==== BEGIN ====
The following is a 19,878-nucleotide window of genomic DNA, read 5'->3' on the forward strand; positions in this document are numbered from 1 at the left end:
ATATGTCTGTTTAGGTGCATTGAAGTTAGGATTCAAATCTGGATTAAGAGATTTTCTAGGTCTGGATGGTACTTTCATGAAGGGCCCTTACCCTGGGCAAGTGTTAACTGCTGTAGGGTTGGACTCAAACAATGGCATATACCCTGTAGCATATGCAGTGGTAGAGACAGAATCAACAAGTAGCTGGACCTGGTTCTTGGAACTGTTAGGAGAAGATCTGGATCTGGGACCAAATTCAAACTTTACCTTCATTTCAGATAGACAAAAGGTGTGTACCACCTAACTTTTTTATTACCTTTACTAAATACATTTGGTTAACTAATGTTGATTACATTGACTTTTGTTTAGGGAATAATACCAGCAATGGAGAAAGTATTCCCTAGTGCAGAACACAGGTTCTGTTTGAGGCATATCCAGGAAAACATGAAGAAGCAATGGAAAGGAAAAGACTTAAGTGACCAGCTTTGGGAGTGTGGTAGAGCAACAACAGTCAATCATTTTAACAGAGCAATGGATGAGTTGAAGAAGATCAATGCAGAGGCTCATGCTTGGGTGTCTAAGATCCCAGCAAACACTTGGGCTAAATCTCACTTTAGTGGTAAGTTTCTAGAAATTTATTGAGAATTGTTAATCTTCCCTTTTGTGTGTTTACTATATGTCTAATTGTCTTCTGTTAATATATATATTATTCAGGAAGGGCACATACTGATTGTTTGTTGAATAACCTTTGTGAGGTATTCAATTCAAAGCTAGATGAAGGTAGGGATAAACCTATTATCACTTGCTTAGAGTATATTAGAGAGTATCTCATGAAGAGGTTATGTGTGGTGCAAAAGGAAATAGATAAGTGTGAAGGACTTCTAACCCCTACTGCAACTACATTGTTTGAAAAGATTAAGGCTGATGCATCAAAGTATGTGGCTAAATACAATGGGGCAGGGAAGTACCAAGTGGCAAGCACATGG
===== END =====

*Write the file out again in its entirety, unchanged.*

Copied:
The following is a 19,878-nucleotide window of genomic DNA, read 5'->3' on the forward strand; positions in this document are numbered from 1 at the left end:
ATATGTCTGTTTAGGTGCATTGAAGTTAGGATTCAAATCTGGATTAAGAGATTTTCTAGGTCTGGATGGTACTTTCATGAAGGGCCCTTACCCTGGGCAAGTGTTAACTGCTGTAGGGTTGGACTCAAACAATGGCATATACCCTGTAGCATATGCAGTGGTAGAGACAGAATCAACAAGTAGCTGGACCTGGTTCTTGGAACTGTTAGGAGAAGATCTGGATCTGGGACCAAATTCAAACTTTACCTTCATTTCAGATAGACAAAAGGTGTGTACCACCTAACTTTTTTATTACCTTTACTAAATACATTTGGTTAACTAATGTTGATTACATTGACTTTTGTTTAGGGAATAATACCAGCAATGGAGAAAGTATTCCCTAGTGCAGAACACAGGTTCTGTTTGAGGCATATCCAGGAAAACATGAAGAAGCAATGGAAAGGAAAAGACTTAAGTGACCAGCTTTGGGAGTGTGGTAGAGCAACAACAGTCAATCATTTTAACAGAGCAATGGATGAGTTGAAGAAGATCAATGCAGAGGCTCATGCTTGGGTGTCTAAGATCCCAGCAAACACTTGGGCTAAATCTCACTTTAGTGGTAAGTTTCTAGAAATTTATTGAGAATTGTTAATCTTCCCTTTTGTGTGTTTACTATATGTCTAATTGTCTTCTGTTAATATATATATTATTCAGGAAGGGCACATACTGATTGTTTGTTGAATAACCTTTGTGAGGTATTCAATTCAAAGCTAGATGAAGGTAGGGATAAACCTATTATCACTTGCTTAGAGTATATTAGAGAGTATCTCATGAAGAGGTTATGTGTGGTGCAAAAGGAAATAGATAAGTGTGAAGGACTTCTAACCCCTACTGCAACTACATTGTTTGAAAAGATTAAGGCTGATGCATCAAAGTATGTGGCTAAATACAATGGGGCAGGGAAGTACCAAGTGGCAAGCACATGG